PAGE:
Restaurants in Denver will have to pay higher fines for food safety infractions under new regulations recently approved by the City Council that went into effect over the weekend, the Denver Post reports.
The Denver Environmental Health Public Inspections Division and the Colorado Restaurant Association worked on the new regulations, which no longer require restaurants to post certain food safety violations in their window.
If a restaurant repeats the same “critical violation” within a year the facility will receive a $250 fine, if inspectors find the same critical violation once more the fine doubles to $500.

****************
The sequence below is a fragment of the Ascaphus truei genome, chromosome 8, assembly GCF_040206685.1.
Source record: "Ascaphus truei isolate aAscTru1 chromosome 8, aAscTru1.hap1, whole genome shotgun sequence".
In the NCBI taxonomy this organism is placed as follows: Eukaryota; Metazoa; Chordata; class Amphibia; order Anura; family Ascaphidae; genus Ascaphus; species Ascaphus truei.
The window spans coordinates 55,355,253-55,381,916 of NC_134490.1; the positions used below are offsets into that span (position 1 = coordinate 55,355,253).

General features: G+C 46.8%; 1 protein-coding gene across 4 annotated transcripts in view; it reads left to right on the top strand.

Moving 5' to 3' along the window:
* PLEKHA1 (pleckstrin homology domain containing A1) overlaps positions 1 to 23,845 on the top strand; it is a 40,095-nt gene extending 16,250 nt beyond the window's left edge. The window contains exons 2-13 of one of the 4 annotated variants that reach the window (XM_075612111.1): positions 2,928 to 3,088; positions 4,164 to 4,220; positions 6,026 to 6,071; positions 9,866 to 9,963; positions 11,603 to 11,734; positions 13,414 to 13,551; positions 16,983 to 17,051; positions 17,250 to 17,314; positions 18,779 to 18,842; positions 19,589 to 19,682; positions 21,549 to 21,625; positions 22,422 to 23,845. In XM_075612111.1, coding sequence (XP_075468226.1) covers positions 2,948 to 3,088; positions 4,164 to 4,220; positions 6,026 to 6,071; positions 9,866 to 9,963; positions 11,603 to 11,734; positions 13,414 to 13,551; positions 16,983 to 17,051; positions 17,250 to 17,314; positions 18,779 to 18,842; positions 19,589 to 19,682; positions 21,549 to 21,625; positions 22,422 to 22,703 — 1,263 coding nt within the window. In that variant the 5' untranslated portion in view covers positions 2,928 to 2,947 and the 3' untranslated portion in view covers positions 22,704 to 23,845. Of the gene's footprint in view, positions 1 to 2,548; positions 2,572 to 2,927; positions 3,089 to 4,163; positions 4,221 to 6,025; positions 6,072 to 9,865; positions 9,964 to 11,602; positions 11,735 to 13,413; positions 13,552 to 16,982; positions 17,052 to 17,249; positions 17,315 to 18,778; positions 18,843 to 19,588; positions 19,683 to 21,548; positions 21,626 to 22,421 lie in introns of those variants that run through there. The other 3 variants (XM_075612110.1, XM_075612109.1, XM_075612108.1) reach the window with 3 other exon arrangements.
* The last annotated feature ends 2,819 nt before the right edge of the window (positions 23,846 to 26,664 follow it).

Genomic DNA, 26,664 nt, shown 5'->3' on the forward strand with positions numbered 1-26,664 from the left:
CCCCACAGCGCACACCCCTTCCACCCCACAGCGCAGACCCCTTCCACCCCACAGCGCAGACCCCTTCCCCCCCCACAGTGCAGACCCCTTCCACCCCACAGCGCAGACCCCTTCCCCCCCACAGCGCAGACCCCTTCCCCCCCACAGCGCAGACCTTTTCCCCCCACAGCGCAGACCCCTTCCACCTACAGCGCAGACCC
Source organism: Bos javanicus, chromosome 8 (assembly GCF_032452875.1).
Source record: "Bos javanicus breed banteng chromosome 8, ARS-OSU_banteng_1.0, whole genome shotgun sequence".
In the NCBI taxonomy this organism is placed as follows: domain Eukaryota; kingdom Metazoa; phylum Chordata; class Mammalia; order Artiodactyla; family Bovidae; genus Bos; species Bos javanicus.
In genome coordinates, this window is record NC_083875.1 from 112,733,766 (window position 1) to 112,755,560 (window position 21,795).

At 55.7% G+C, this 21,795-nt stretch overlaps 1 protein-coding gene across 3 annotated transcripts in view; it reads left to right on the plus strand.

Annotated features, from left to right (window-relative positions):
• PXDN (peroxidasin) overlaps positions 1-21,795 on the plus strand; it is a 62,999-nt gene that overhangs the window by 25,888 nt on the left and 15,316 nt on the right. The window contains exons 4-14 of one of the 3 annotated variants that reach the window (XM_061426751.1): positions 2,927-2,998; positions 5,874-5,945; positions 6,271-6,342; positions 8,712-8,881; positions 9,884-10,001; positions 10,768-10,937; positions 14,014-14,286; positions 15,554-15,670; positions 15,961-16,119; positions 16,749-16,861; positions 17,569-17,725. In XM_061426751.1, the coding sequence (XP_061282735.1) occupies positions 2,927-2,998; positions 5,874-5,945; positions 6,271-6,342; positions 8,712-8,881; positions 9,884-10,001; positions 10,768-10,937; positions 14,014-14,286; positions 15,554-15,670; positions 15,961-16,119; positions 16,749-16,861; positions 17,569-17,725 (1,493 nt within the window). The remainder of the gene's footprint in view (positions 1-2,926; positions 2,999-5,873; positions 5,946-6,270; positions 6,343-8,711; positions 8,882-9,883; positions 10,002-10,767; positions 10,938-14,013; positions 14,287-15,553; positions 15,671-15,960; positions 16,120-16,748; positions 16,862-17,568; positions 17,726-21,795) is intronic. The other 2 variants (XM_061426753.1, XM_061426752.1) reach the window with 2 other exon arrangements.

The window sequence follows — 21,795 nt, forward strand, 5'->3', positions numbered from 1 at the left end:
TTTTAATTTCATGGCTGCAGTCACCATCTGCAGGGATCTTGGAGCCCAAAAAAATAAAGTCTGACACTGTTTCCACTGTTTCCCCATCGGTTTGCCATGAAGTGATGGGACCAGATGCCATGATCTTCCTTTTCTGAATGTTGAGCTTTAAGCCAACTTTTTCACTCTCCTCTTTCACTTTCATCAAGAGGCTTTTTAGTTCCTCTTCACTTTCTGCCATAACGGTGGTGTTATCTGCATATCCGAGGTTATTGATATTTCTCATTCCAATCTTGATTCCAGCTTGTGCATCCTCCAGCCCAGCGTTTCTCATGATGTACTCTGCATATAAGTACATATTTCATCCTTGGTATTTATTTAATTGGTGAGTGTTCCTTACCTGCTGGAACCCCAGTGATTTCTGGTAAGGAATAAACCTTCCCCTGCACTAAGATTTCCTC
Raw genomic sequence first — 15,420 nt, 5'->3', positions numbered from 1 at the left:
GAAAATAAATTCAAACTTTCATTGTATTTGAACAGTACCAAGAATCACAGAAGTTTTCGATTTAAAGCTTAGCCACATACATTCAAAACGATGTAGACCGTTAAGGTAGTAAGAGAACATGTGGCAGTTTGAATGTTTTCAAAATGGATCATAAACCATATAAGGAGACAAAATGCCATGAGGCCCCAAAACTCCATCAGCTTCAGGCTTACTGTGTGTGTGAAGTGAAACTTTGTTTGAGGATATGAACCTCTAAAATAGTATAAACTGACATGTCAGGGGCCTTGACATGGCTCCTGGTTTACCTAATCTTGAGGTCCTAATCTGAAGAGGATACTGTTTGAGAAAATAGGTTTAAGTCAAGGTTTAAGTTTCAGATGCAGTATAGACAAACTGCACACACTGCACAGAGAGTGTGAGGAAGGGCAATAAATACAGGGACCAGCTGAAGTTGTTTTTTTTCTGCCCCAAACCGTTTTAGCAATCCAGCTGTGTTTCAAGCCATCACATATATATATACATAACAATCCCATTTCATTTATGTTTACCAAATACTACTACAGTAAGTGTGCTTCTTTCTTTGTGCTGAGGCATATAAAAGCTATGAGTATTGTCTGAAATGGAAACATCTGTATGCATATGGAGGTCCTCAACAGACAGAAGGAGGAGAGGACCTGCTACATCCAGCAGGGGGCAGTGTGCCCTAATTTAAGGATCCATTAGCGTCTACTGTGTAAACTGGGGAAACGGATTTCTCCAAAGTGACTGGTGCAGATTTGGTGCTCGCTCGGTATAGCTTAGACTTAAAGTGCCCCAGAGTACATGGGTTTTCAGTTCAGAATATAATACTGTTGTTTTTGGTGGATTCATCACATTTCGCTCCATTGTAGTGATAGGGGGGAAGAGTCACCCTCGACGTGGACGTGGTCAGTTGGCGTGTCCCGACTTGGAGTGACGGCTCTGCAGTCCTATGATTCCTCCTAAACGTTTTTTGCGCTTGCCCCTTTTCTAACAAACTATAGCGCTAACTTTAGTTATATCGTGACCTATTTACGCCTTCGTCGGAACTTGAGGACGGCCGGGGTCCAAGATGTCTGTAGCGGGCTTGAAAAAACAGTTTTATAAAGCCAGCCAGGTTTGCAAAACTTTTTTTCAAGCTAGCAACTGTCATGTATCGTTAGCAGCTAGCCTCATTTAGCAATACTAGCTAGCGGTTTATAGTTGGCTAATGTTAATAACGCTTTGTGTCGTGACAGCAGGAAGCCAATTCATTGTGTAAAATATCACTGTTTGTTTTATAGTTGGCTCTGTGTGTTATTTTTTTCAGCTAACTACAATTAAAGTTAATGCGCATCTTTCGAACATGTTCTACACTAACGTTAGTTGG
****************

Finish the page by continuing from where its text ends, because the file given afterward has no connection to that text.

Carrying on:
“The new regulations continue to impose swift action against restaurants that pose imminent public-health risks. Those establishments are closed immediately and fined $2,000, and a notice of enforcement outlining the violation is posted on the front door or window,” according to The Post.
Under the old system, restaurants had to post all food safety violations–even ones that were not considered critical, like not wearing a hat–in their windows for a month.
“The 30-day posting was kind of a scarlet letter that really had an adverse effect on business,” Pete Meersman, president and chief executive of the Colorado Restaurant Association told the paper. “We worked with the health department to see if there wasn’t a better way to accomplish what we all wanted, which is clean sanitary restaurants where there isn’t any food-borne illness.”
Local restaurant patrons who want to know look up restaurant food safety violations should visit the environmental health department’s database here.